By: Lyndal Greenslade, BA, BSocWk, MAASW, and Amanda Vos, BSocWk, MAASW (Acc)
Editor’s Note: To give you a flavor of the writers’ own voices, we left this article in an Australian “accent,” using words such as uni and prac.
As social work students, most of us approach our field placements with a mixture of excitement and trepidation. Where do I want to go? What setting will be a good fit for me? What style of supervision will I respond to best? How on Earth will I balance the demands of placement, uni, work, and family life?
These questions floated around Lyndal’s mind as she approached her final year field placement. After her first placement and a challenging year at university, Lyndal was left questioning whether she and social work were meant to be. It was “do or die,” and Lyndal knew she needed to be really purposeful about planning out her final placement. Motivated by an intense desire to “get it right,” she decided to take a proactive role in determining what she needed. To do this, Lyndal thought long and hard about what she wanted to learn and experience on placement. She came up with a bunch of skills, techniques, client experiences, and opportunities that she thought would be valuable. Lyndal also had an equally long list of what she didn’t want to experience. The process of using this list to help decide what agency she wanted to work in involved looking behind her answers to discover the underlying theme. By taking this approach, she began to gain some clarity.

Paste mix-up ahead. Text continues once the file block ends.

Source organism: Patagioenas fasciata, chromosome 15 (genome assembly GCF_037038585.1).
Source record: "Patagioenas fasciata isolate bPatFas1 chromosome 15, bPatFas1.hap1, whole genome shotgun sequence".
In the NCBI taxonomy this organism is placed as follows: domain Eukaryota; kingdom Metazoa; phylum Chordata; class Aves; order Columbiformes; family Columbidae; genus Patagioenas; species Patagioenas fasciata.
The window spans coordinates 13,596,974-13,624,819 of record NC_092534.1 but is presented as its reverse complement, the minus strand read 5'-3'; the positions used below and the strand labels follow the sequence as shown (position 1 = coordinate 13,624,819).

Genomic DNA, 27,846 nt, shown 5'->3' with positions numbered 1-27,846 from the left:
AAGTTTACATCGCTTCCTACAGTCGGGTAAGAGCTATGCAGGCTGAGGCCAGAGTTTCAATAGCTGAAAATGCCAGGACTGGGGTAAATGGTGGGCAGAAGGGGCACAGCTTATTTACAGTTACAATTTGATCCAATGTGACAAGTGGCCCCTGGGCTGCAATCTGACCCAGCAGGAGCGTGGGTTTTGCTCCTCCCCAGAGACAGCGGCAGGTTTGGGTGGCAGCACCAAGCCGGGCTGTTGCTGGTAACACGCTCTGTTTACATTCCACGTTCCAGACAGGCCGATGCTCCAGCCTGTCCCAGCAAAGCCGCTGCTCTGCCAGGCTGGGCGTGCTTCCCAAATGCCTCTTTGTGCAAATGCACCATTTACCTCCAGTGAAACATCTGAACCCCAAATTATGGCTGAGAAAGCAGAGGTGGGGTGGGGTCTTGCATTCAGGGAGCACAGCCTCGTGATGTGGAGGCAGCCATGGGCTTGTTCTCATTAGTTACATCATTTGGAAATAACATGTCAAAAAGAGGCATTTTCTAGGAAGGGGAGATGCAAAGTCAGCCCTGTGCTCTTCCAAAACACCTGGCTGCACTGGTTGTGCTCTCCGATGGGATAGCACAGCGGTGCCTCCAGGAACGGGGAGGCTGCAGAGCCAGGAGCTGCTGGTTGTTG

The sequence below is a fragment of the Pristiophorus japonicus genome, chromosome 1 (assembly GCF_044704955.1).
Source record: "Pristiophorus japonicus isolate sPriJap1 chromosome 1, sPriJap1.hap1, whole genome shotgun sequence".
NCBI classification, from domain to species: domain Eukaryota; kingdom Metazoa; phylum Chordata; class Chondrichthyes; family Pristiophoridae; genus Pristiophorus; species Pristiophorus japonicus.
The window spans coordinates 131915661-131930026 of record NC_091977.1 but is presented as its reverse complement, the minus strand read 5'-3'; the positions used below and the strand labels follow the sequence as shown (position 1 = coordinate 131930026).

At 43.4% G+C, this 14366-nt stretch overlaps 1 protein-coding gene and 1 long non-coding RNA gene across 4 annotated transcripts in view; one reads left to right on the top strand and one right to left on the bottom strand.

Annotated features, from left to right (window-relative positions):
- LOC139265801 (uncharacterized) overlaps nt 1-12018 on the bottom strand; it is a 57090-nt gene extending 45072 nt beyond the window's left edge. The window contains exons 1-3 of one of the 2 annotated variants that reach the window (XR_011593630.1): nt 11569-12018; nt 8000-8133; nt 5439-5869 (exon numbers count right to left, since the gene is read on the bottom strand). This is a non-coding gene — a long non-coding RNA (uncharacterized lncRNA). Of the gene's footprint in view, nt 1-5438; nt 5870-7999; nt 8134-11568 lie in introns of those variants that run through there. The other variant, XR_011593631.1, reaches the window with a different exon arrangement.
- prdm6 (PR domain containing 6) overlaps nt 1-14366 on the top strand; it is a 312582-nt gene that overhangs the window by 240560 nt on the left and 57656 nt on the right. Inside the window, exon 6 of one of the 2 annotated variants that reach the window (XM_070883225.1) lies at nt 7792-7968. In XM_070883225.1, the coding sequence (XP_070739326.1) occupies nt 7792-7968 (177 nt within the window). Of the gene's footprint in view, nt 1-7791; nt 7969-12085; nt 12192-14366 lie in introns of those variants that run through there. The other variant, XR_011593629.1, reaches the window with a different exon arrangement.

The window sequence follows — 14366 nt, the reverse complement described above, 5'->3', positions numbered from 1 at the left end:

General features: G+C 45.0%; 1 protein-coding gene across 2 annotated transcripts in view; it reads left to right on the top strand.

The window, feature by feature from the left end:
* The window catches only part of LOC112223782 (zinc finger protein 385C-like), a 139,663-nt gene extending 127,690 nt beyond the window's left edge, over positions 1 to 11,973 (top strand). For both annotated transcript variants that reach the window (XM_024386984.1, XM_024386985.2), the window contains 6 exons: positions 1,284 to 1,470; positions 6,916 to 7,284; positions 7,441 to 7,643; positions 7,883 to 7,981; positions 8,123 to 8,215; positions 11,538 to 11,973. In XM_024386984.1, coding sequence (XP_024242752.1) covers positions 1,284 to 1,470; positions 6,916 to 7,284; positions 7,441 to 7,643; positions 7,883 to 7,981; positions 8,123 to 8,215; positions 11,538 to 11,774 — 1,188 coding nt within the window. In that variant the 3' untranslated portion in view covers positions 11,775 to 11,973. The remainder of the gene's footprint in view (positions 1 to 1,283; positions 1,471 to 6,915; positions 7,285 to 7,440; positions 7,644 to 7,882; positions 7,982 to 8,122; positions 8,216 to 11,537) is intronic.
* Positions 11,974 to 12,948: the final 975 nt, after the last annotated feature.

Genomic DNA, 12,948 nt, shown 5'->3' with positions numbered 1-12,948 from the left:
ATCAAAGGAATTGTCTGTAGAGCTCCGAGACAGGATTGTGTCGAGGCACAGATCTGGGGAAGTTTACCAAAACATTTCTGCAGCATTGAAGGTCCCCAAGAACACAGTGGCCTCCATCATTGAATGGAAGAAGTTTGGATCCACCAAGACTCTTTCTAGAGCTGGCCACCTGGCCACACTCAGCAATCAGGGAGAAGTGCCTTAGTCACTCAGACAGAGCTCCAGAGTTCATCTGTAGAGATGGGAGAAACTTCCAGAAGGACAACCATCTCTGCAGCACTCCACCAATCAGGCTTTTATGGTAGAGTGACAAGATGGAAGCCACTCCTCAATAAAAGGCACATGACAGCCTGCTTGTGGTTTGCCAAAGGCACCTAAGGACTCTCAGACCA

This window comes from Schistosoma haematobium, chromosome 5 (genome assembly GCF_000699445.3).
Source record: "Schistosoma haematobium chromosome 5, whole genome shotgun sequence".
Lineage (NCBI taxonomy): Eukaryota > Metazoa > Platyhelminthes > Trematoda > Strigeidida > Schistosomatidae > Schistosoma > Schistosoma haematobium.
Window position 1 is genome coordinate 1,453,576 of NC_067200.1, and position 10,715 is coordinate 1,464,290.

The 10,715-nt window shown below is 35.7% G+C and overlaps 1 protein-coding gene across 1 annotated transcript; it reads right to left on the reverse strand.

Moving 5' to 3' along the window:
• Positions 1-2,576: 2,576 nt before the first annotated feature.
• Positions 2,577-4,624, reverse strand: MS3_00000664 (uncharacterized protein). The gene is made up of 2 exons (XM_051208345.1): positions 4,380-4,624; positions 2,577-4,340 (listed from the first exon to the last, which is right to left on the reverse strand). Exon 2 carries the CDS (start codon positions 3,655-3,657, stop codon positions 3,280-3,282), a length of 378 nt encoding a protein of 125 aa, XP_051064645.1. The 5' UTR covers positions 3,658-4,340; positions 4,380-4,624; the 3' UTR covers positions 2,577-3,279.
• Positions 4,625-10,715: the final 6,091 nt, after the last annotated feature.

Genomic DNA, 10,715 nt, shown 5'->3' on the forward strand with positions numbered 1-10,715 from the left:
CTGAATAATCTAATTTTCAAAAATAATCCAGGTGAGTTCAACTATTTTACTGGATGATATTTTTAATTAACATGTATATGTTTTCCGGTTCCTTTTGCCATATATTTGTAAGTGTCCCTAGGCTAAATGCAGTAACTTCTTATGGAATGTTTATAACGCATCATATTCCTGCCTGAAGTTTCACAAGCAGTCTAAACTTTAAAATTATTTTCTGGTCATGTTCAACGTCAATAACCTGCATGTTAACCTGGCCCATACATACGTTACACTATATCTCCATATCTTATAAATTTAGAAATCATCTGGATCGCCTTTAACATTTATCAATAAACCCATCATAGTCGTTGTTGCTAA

Lyndal: What I wanted more than anything, was to experience the positivity and possibility in social work. I’d spent four years listening to the stories of how hard the work is and how small the gains are. Instead, I wanted a placement that focused on what is possible. This discovery allowed me to see that what I needed was a supervisor who approached the work with a positive “can do” attitude. I remembered having heard one such social worker speak at a few events and decided to make contact with her to see if she was interested in supervising. It helped that I was interested in the organization she worked for, but I stayed focused on my realisation that this time around, the relationship with my supervisor was primary.